Break the Stigma, Save a Life
While gains have been made in reducing stigma around certain conditions, like depression and obesity, little progress has been made in removing the stigma around substance use disorders. The public and even health care providers continue to blame patients for their disease even though there is clear consensus that addiction is a complex brain disorder and not the result of moral weakness and flawed character.
When people with addiction are stigmatized and rejected, especially by those within healthcare, it only contributes to the vicious cycle that entrenches their disease.
This activity will shine the light on shame, stigma, and MOUD (medication for opioid use disorder) in the light of harm reduction as well as the importance of meeting patients where they are.
At the end of this session, learners should be able to:
Enhance knowledge about stigma surrounding substance use disorder and its treatment
Reflect on how stigma and racism have influenced drug policy in the U.S., including recent responses to the opioid epidemic
Recall the meaning of harm reduction and related concepts
Identify ways to reduce harm related to substance use
Identify ways to promote health and dignity with people who use drugs
This activity is intended for family medicine physicians, and other primary care providers and clinicians caring for patients with substance use disorder.
Participation and Credit:
Learners must register to participate in and receive credit for this online educational activity. Read the target audience, learning objectives, and author disclosures. Study the educational content online and complete the activity evaluation. Your certificate will be available to you as a downloadable link. You may print the certificate, but you cannot alter it. For information on applicability and acceptance of continuing education credit for this activity, please consult your professional licensing board.
Unlabeled Use Disclosure:
This activity will not include discussions of products or devices that are not currently approved for use by the Food and Drug Administration (FDA), and the curriculum clearly indicates this fact.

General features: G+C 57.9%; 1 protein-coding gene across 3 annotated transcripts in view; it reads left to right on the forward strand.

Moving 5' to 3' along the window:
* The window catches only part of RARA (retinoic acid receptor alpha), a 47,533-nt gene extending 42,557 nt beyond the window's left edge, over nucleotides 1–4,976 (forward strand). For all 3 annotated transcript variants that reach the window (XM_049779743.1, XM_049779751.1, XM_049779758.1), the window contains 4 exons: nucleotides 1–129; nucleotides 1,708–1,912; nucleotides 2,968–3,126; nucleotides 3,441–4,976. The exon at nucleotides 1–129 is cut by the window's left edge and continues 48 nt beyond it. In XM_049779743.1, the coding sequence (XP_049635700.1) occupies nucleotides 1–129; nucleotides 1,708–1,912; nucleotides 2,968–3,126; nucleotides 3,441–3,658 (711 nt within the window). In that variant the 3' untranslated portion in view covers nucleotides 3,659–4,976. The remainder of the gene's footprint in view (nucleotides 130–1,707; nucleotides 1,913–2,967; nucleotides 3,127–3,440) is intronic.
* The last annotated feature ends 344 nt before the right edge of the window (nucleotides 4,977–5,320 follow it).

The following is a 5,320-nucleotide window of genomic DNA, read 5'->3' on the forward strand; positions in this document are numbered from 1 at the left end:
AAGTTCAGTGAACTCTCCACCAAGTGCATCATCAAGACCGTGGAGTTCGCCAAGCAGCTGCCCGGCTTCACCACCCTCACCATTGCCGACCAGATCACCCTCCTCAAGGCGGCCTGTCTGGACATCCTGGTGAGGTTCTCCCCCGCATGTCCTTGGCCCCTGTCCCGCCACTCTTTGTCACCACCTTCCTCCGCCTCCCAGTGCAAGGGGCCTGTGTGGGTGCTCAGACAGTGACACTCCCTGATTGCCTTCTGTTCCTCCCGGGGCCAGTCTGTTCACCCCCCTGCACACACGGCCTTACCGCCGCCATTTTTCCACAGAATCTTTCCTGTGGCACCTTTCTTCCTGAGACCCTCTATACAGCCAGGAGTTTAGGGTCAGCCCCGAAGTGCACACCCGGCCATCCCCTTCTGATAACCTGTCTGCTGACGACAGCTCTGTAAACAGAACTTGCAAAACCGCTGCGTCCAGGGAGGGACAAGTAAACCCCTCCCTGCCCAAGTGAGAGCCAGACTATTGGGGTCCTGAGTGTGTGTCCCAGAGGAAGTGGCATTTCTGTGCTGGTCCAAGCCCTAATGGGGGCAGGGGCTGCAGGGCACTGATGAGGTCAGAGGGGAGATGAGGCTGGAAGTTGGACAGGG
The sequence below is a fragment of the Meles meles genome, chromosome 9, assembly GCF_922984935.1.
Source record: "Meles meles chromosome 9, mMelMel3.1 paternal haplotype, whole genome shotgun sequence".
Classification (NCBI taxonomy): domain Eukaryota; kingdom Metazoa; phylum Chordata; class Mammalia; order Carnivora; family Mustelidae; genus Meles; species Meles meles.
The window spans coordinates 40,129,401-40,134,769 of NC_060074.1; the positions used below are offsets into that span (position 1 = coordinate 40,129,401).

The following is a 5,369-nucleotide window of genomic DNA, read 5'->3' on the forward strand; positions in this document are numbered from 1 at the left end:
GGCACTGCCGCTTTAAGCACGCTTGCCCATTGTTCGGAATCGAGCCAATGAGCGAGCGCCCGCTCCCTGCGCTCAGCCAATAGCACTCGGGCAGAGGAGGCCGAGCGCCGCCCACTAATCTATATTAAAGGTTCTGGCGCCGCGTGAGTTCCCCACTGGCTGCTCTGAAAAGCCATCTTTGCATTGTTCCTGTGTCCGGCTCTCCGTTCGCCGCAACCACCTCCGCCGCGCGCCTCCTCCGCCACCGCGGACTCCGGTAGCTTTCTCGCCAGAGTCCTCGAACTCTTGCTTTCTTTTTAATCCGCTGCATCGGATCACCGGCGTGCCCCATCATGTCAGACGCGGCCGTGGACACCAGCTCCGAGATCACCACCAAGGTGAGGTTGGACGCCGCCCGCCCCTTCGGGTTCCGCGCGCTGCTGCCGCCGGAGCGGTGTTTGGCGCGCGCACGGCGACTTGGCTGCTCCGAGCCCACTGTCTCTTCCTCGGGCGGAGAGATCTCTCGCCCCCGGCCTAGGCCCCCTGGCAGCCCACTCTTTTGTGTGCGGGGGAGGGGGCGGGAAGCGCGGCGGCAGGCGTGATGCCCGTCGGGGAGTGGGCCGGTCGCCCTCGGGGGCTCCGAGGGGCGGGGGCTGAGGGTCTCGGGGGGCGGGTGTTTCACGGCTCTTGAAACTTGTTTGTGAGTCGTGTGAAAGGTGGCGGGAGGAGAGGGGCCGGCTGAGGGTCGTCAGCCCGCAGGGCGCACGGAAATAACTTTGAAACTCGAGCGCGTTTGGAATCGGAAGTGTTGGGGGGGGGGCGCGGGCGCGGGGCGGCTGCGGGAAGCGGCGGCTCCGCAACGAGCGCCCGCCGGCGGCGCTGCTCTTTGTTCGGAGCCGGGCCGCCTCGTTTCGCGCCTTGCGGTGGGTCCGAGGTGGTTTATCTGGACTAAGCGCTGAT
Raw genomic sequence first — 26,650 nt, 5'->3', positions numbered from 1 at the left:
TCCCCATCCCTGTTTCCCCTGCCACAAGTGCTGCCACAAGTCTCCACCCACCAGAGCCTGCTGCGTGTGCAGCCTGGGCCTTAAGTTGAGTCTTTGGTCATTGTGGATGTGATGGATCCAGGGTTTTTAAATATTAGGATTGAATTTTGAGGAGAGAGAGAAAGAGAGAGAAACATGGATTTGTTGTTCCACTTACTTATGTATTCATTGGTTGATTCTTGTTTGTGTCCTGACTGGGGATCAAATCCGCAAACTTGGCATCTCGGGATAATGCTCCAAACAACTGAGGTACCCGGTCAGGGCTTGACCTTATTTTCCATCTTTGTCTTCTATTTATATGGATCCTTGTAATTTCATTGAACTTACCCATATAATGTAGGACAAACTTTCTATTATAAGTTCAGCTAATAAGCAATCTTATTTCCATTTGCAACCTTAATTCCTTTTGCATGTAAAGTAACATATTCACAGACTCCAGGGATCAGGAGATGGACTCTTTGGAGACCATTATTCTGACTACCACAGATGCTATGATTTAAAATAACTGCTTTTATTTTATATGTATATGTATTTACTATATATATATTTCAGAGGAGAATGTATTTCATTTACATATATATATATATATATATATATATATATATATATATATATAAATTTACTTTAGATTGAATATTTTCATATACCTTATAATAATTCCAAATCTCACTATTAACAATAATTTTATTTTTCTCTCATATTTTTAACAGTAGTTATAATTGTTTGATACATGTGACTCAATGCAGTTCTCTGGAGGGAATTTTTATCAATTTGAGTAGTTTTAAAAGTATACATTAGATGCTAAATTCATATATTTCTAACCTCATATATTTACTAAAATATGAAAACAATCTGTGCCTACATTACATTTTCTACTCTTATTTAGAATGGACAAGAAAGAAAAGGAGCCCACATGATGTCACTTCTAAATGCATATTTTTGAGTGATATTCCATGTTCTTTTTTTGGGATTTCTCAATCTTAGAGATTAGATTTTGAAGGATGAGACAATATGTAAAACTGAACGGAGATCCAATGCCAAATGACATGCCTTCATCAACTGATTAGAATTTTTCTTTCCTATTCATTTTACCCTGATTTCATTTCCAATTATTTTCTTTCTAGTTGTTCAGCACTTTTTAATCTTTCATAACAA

This activity is sponsored by the California Academy of Family Physicians and supported by the National Institute on Drug Abuse (NIDA) and the California Department of Health Care Service (DHCS).
There is no charge for this activity.
CAFP policy and California state law requires that each learning activity have elements of cultural and linguistic proficiency included in the content. The definition of cultural and linguistic competency is the ability and readiness of health care providers and health organizations to humbly and respectfully demonstrate, effectively communicate, and tailor delivery of care to patients with diverse values, beliefs, identities, and behaviors, in order to meet patients’ social, cultural, and linguistic needs as it relates to patient health. This activity meets these requirements.
CAFP policy and California state law requires that all CME activities comprising a patient care element include either (1) examples of how implicit bias affects perceptions and treatment decisions of physicians and surgeons, leading to disparities in health outcomes and/or (2) strategies to address how unintended biases in decision-making may contribute to health care disparities by shaping behavior and producing differences in medical treatment along lines of race, ethnicity, gender identity, sexual orientation, age, socioeconomic status, or other characteristics. This activity meets these requirements.
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The CAFP has made all reasonable efforts to ensure that information contained herein is accurate in accordance with the latest available scientific knowledge at the time of accreditation of this continuing education program. Information regarding drugs (e.g., their administration, dosages, contraindications, adverse reactions, interactions, special warnings, and precautions) and drug delivery systems is subject to change, however, and the learner is advised to check the manufacturer's package insert for information concerning recommended dosage and potential problems or cautions prior to dispensing or administering the drug or using the drug delivery systems.